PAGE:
Then using Bash, issue the following series of commands to create a Root CA,

# Generate private key
openssl genrsa -des3 -out myCA.key 2048
# Generate root certificate
openssl req -x509 -new -nodes -key myCA.key -sha256 -days 825 -out myCA.pem
# Convert to Botan Format
openssl pkcs8 -topk8 -in myCA.key > myCAKey.pkcs8.pem

Please use thisispassword as password.

Install clang compiler on your machine and then you can compile the source file as follows,

clang++ example.cpp -o example  -Wthread-safety -Wall -Wextra -g -std=c++17 -pthread -lssl -lcrypto -lbotan-2 --I/usr/include/botan-2

example.cpp

#include <iostream>
#include <string>
#include <vector>
#include <fstream>
#include <sstream>
#include <botan/tls_server.h>
#include <botan/tls_callbacks.h>
#include <botan/tls_session_manager.h>
#include <botan/tls_policy.h>
#include <botan/auto_rng.h>
#include <botan/certstor.h>
#include <botan/pk_keys.h>
#include <botan/pkcs10.h>
#include <botan/pkcs8.h>
#include <botan/x509self.h>
#include <botan/x509path.h>
#include <botan/x509_ca.h>
#include <botan/x509_ext.h>
#include <botan/pk_algs.h>
#include <botan/ber_dec.h>
#include <botan/der_enc.h>
#include <botan/oids.h>
#include <botan/rsa.h>

namespace TLS
{
    typedef std::chrono::duration<int, std::ratio<31556926>> years;

    class credentials : public Botan::Credentials_Manager
    {
    private:
        struct certificate
        {
            std::vector<Botan::X509_Certificate> certs;
            std::shared_ptr<Botan::Private_Key> key;
        };

        std::vector<certificate> creds;
        std::vector<std::shared_ptr<Botan::Certificate_Store>> store;

    public:
        void createCert(std::string hostname)
        {
            /**
             * Initialize Root CA
            **/

            Botan::AutoSeeded_RNG rng;

            const Botan::X509_Certificate rootCert("myCA.pem");

            std::ifstream rootCertPrivateKeyFile("myCAKey.pkcs8.pem");

            Botan::DataSource_Stream rootCertPrivateKeyStream(rootCertPrivateKeyFile);

            std::unique_ptr<Botan::Private_Key> rootCertPrivateKey = Botan::PKCS8::load_key(rootCertPrivateKeyStream, "thisispassword");

            Botan::X509_CA rootCA(rootCert, *rootCertPrivateKey, "SHA-256", rng);

            /**
            * Generate a Cert & Sign with Root CA
            **/

            Botan::X509_Cert_Options opts;
            std::shared_ptr<Botan::Private_Key> serverPrivateKeyShared(new Botan::RSA_PrivateKey(rng, 4096));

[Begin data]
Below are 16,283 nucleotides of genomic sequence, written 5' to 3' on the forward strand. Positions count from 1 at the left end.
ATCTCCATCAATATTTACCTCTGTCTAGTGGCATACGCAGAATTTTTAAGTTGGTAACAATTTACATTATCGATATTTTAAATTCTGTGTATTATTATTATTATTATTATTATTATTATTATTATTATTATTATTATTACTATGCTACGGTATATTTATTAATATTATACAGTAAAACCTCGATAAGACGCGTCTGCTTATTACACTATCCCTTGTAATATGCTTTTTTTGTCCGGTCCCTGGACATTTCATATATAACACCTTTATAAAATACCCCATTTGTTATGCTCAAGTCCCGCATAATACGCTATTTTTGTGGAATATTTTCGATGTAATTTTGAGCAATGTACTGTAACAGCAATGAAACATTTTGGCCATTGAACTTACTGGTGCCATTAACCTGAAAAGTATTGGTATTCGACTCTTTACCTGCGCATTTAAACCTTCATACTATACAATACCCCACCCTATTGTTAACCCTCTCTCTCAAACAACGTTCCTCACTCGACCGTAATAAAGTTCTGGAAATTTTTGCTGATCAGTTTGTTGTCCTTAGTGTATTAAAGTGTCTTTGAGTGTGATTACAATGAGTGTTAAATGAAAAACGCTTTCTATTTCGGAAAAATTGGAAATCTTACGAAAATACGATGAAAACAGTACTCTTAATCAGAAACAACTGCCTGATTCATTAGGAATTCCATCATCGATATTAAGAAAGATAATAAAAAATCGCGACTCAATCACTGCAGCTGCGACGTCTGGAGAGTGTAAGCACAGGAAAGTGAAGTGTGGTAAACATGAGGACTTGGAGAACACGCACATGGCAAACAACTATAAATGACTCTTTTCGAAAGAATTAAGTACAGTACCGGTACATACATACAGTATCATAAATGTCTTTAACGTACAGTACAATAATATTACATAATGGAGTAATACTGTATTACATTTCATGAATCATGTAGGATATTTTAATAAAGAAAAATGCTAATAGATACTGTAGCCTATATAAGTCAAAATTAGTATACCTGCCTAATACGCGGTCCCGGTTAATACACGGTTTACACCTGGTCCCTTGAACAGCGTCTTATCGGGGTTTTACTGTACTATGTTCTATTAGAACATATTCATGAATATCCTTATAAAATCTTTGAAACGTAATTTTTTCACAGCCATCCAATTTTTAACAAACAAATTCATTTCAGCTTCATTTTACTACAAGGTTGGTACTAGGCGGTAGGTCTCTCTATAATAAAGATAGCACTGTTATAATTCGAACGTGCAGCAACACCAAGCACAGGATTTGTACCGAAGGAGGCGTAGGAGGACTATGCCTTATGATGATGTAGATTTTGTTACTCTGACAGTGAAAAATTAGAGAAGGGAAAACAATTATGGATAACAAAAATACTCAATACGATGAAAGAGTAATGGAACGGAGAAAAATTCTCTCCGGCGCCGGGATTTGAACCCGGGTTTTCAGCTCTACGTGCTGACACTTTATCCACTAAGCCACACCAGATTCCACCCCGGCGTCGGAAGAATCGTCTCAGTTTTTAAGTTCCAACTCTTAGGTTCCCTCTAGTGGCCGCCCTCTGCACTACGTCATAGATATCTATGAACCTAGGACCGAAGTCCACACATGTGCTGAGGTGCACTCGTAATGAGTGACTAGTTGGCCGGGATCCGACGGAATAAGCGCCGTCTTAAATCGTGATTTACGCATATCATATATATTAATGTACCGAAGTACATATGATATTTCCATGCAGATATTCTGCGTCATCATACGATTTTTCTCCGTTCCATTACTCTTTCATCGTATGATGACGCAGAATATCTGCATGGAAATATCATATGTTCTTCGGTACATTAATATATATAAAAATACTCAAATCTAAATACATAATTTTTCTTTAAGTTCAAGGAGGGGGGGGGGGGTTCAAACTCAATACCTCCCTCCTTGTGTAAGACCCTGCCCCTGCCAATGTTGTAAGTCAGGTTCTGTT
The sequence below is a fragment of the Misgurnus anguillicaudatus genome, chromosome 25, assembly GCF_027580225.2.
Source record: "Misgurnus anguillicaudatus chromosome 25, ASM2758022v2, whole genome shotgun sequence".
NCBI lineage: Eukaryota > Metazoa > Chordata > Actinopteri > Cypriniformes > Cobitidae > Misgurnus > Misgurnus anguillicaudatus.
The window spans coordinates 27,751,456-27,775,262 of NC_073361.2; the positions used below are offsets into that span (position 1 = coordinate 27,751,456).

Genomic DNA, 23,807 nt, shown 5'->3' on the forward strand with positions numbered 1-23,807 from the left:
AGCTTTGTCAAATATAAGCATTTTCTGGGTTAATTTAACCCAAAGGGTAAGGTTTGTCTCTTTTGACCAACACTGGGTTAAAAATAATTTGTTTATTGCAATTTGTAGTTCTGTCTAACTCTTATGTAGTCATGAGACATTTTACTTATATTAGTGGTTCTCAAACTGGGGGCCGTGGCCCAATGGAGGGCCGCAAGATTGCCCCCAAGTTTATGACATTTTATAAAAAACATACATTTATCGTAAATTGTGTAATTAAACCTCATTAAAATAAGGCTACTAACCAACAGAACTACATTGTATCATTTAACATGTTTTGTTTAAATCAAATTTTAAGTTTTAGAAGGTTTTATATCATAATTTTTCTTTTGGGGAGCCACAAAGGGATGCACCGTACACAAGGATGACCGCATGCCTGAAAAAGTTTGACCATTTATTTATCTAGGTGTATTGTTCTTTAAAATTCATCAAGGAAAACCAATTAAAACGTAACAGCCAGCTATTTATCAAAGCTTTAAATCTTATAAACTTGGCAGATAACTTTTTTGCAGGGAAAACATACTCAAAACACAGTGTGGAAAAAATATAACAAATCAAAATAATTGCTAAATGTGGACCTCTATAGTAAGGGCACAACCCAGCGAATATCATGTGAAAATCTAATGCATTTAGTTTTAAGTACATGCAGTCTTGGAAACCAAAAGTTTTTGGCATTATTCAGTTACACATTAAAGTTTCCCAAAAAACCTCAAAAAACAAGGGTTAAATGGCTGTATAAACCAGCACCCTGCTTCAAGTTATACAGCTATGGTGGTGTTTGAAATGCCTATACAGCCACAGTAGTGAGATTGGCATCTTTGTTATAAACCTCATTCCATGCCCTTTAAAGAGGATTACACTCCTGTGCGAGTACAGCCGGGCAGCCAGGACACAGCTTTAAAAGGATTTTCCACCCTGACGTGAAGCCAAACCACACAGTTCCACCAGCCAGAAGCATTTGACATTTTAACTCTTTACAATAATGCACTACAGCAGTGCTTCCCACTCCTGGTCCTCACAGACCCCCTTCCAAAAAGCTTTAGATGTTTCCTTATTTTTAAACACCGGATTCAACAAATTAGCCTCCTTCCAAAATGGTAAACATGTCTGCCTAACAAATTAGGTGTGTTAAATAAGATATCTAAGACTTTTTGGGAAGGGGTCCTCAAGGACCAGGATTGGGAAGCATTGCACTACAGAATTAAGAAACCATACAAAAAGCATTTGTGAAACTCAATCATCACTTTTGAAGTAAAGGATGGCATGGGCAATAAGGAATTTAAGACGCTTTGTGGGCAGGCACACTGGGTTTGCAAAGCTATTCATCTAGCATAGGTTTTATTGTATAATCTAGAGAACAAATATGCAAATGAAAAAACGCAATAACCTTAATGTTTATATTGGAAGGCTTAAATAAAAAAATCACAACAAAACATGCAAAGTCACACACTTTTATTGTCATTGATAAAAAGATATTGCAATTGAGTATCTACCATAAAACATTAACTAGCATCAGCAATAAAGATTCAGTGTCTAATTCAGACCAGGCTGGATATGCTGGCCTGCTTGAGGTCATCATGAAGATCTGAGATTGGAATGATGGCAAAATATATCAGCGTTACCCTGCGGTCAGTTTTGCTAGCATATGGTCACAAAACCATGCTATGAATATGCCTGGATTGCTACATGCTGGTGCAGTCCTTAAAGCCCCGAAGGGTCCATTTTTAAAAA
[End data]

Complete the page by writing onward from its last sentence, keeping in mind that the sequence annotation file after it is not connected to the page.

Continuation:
Botan::RSA_PrivateKey* serverPrivateKey = (Botan::RSA_PrivateKey*)serverPrivateKeyShared.get();

            opts.common_name = hostname;
            opts.country = "US";

            auto now = std::chrono::system_clock::now();

            Botan::X509_Time todayDate(now);
            Botan::X509_Time expireDate(now + years(1));

            Botan::PKCS10_Request req = Botan::X509::create_cert_req(opts, *serverPrivateKey, "SHA-256", rng);

            auto serverCert = rootCA.sign_request(req, rng, todayDate, expireDate);

            /**
             * Load Cert to In-Memory Database
            **/

            certificate cert;

            cert.certs.push_back(serverCert);
            cert.key = serverPrivateKeyShared;

            creds.push_back(cert);
        }
    };
}; // namespace TLS

TLS::credentials globalCreds;

int main() {
    globalCreds.createCert("www.google.com");

    std::cout << "End" << "\n";

    return 0;
}

Here is the function from the Botan Lib that Valgrind refers to,

void deallocate_memory(void* p, size_t elems, size_t elem_size)
   {
   if(p == nullptr)
      return;

   secure_scrub_memory(p, elems * elem_size);

#if defined(BOTAN_HAS_LOCKING_ALLOCATOR)
   if(mlock_allocator::instance().deallocate(p, elems, elem_size))
      return;
#endif

   std::free(p);
   }
6
  • The user don't even need to send Network traffic to reproduce the problem. I've included a packet file for this.. Furthermore, the problem disappears if I move the globally defined creds object into function scope. – jeffbRTC Feb 8 at 21:53
  • 2
    This seems like it could be a problem with the order that global objects are destroyed. Remove the global globalCreds variable and hide it in a "getter" function (TLS::credentials &globalCreds() { static TLS::credentials creds; return creds; } that will ensure it is destroyed before some of the library components it needs are destroyed. – 1201ProgramAlarm Feb 8 at 22:25
  • 1
    @jeffbRTC, are you by any chance able to reproduce the issue on Compiler Explorer? – Enlico Feb 8 at 22:39
  • 1
    @Enlico No. The reason is because you have to build Botan and then create Cert. CE doesn't provide a shell to me. – jeffbRTC Feb 8 at 23:19
  • Does Botan have an "all inclusive" header maybe? That could be of some use in a minimal example, if it has one. Some libraries do, some don't - I didn't check. – Kuba hasn't forgotten Monica Feb 11 at 2:37
40

Author of Botan replied to me that

The problem is the globally defined object.

The problem is that the mlock pool is a singleton created on first use then destroyed sometime after main returns. First your object is created. It allocates memory. This results in the pool being created. Destruction happens LIFO. So first the pool is destroyed. Then your object is destroyed, and attempts to touch memory (to zero it) which has already been unmapped.